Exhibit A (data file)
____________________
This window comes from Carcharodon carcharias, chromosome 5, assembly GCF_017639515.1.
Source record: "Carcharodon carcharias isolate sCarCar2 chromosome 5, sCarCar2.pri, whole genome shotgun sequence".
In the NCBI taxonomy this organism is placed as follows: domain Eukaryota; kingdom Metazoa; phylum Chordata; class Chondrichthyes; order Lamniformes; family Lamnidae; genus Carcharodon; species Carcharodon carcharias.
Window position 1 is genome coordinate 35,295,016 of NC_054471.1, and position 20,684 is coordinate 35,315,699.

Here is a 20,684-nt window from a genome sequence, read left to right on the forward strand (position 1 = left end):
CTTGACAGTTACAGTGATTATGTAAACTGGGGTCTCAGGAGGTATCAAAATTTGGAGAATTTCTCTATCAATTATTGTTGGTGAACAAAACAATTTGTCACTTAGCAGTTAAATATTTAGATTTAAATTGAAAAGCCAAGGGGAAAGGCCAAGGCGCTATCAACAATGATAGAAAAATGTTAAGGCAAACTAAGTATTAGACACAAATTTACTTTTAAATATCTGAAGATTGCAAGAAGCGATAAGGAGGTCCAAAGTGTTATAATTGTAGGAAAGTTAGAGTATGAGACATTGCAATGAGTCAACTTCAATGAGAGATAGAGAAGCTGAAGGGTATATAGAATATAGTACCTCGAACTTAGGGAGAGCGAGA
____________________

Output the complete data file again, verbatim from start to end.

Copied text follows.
This window comes from Carcharodon carcharias, chromosome 5, assembly GCF_017639515.1.
Source record: "Carcharodon carcharias isolate sCarCar2 chromosome 5, sCarCar2.pri, whole genome shotgun sequence".
In the NCBI taxonomy this organism is placed as follows: domain Eukaryota; kingdom Metazoa; phylum Chordata; class Chondrichthyes; order Lamniformes; family Lamnidae; genus Carcharodon; species Carcharodon carcharias.
Window position 1 is genome coordinate 35,295,016 of NC_054471.1, and position 20,684 is coordinate 35,315,699.

Here is a 20,684-nt window from a genome sequence, read left to right on the forward strand (position 1 = left end):
CTTGACAGTTACAGTGATTATGTAAACTGGGGTCTCAGGAGGTATCAAAATTTGGAGAATTTCTCTATCAATTATTGTTGGTGAACAAAACAATTTGTCACTTAGCAGTTAAATATTTAGATTTAAATTGAAAAGCCAAGGGGAAAGGCCAAGGCGCTATCAACAATGATAGAAAAATGTTAAGGCAAACTAAGTATTAGACACAAATTTACTTTTAAATATCTGAAGATTGCAAGAAGCGATAAGGAGGTCCAAAGTGTTATAATTGTAGGAAAGTTAGAGTATGAGACATTGCAATGAGTCAACTTCAATGAGAGATAGAGAAGCTGAAGGGTATATAGAATATAGTACCTCGAACTTAGGGAGAGCGAGA